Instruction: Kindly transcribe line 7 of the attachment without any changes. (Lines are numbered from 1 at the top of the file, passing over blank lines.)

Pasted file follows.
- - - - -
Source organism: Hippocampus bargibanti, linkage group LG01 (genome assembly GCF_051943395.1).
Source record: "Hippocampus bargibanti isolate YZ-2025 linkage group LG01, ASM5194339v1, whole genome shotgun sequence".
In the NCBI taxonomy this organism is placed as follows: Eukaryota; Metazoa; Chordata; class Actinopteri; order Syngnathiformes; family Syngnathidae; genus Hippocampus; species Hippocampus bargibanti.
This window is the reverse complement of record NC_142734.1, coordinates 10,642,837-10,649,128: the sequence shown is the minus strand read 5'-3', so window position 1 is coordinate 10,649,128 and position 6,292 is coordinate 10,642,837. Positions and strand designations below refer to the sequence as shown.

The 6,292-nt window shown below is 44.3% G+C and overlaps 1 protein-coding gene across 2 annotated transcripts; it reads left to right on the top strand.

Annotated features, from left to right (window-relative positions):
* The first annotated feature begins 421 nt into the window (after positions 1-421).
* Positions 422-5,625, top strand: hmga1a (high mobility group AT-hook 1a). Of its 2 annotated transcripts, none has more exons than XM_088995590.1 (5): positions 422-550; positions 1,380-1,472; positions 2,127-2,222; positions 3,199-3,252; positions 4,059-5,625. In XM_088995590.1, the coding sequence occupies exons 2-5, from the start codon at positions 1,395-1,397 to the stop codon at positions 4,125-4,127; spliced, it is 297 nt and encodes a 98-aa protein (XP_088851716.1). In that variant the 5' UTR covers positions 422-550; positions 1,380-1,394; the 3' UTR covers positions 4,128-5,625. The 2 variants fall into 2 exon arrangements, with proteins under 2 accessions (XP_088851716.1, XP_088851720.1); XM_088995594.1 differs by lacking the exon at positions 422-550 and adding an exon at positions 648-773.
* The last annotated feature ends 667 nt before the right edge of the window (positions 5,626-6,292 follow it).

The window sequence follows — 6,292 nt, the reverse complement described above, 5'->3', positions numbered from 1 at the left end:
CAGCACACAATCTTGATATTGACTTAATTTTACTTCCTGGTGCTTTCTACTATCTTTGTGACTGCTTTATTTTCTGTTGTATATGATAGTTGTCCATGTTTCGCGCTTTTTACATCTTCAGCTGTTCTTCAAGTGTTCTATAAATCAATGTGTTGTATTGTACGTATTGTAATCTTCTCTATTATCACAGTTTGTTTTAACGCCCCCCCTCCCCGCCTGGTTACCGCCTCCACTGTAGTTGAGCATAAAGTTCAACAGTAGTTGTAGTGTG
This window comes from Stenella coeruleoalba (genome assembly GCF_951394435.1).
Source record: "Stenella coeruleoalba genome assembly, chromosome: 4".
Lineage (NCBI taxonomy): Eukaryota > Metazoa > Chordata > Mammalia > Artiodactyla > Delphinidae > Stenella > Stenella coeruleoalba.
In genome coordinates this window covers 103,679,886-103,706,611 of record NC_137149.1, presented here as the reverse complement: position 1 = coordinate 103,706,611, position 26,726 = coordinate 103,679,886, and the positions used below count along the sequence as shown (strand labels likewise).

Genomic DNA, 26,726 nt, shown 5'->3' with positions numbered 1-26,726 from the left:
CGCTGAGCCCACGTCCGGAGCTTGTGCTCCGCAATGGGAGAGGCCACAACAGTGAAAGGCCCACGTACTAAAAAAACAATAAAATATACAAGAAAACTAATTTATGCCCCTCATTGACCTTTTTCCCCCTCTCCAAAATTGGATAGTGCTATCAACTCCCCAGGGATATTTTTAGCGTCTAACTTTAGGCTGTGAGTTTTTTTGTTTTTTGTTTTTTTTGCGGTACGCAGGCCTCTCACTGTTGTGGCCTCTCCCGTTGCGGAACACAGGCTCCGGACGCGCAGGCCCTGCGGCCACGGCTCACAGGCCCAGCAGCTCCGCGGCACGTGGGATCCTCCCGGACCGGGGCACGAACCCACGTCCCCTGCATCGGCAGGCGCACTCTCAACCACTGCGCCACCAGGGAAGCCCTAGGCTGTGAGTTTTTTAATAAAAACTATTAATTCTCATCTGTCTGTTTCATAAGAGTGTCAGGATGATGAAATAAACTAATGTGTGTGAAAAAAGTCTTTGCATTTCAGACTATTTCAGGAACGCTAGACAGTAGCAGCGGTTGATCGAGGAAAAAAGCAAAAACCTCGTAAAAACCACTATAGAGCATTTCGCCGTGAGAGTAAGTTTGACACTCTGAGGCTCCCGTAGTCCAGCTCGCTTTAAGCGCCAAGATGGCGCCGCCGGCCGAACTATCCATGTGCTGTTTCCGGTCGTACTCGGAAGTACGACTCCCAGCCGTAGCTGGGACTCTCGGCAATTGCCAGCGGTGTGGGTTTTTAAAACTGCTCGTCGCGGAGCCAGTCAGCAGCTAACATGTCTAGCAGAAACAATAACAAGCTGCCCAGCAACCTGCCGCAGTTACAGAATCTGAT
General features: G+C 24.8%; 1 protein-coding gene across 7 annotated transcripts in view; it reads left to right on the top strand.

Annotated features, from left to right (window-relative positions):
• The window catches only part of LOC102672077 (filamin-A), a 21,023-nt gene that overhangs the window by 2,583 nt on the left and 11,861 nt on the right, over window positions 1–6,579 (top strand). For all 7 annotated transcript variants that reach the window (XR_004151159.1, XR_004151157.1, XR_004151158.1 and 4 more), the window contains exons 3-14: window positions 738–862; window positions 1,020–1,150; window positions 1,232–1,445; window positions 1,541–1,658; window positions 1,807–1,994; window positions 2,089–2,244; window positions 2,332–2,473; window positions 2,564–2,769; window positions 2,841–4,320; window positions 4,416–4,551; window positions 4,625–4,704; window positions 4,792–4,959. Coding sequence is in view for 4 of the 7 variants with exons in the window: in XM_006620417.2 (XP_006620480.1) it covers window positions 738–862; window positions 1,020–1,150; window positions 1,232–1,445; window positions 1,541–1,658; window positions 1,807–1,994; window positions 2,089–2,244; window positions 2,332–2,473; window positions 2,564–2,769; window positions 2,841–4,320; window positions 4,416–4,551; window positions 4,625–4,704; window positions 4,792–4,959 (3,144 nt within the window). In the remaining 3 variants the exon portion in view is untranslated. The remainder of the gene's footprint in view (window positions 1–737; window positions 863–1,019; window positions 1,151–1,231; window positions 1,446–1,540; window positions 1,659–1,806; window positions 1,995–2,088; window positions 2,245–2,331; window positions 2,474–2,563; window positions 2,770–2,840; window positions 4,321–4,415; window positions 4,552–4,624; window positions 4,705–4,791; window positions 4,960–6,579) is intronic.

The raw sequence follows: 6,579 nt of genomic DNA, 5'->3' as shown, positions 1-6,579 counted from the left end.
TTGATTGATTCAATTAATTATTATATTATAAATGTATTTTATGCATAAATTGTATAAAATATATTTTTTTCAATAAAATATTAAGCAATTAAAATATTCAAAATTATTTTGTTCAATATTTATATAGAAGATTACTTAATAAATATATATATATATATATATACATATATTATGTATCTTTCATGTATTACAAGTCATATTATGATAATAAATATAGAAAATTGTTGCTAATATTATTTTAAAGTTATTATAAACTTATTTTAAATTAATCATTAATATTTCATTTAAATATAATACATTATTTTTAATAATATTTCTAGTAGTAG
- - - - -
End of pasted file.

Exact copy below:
* The first annotated feature begins 421 nt into the window (after positions 1-421).